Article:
An hourly employee's pay is determined by how many hours he works. If employees work five days a week for eight hours each day, their paycheck will reflect their assigned hourly rate, multiplied by forty hours. Just like full-time employees, hourly workers are entitled to certain rights.
Hourly employees are eligible for overtime pay. Overtime is any amount of time that exceeds forty hours of work per week. According to the U.S. Department of Labor, the Fair Labor Standards Act grants employees the right to overtime pay by the employer, which is 1.5 times the amount of their regular hourly rate, known as time and a half.
Hourly employees have the same equal rights to employment benefits as salaried employees, but it could depend on the number of hours worked. Many companies say that in order to qualify for company benefits the employee must work no less than 32 hours per week, as anything over 32 hours constitutes a full-time position.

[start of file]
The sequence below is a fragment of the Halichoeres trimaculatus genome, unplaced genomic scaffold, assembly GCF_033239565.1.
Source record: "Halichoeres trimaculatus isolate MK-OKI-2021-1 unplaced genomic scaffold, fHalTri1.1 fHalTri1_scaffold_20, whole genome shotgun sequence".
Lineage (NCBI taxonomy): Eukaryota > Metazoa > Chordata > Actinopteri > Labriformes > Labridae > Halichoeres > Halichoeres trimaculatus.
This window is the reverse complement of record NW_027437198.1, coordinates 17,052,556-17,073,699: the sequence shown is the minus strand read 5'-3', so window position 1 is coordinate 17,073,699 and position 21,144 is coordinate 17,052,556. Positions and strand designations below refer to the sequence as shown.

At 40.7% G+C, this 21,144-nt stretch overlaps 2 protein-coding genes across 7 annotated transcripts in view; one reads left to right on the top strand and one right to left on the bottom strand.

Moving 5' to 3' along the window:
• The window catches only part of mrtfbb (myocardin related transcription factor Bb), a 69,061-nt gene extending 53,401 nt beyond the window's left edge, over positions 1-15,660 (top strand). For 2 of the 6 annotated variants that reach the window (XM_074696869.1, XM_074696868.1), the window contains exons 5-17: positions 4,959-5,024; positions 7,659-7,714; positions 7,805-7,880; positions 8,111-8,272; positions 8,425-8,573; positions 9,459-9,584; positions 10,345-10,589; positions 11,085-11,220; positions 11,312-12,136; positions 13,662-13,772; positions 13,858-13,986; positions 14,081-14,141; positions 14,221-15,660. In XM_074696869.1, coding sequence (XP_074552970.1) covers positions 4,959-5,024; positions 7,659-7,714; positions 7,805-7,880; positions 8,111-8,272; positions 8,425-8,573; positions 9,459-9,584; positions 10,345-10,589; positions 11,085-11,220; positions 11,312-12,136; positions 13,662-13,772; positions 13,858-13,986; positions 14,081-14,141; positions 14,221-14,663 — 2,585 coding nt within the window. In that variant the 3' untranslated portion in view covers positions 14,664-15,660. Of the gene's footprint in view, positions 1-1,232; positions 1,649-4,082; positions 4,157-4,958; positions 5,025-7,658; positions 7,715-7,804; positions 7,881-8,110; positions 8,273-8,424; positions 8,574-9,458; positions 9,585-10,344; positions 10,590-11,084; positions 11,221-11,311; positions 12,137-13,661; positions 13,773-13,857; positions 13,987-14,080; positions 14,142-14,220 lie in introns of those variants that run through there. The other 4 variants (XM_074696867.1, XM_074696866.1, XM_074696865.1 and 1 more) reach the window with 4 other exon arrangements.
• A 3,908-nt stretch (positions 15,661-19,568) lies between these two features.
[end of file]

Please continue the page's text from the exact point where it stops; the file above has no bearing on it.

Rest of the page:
Federal law does not mandate employers to give hourly employees breaks. However, many states make it a requirement for companies to grant their hourly employees a 30-minute break every four hours that are worked, with an hour-long break for lunch.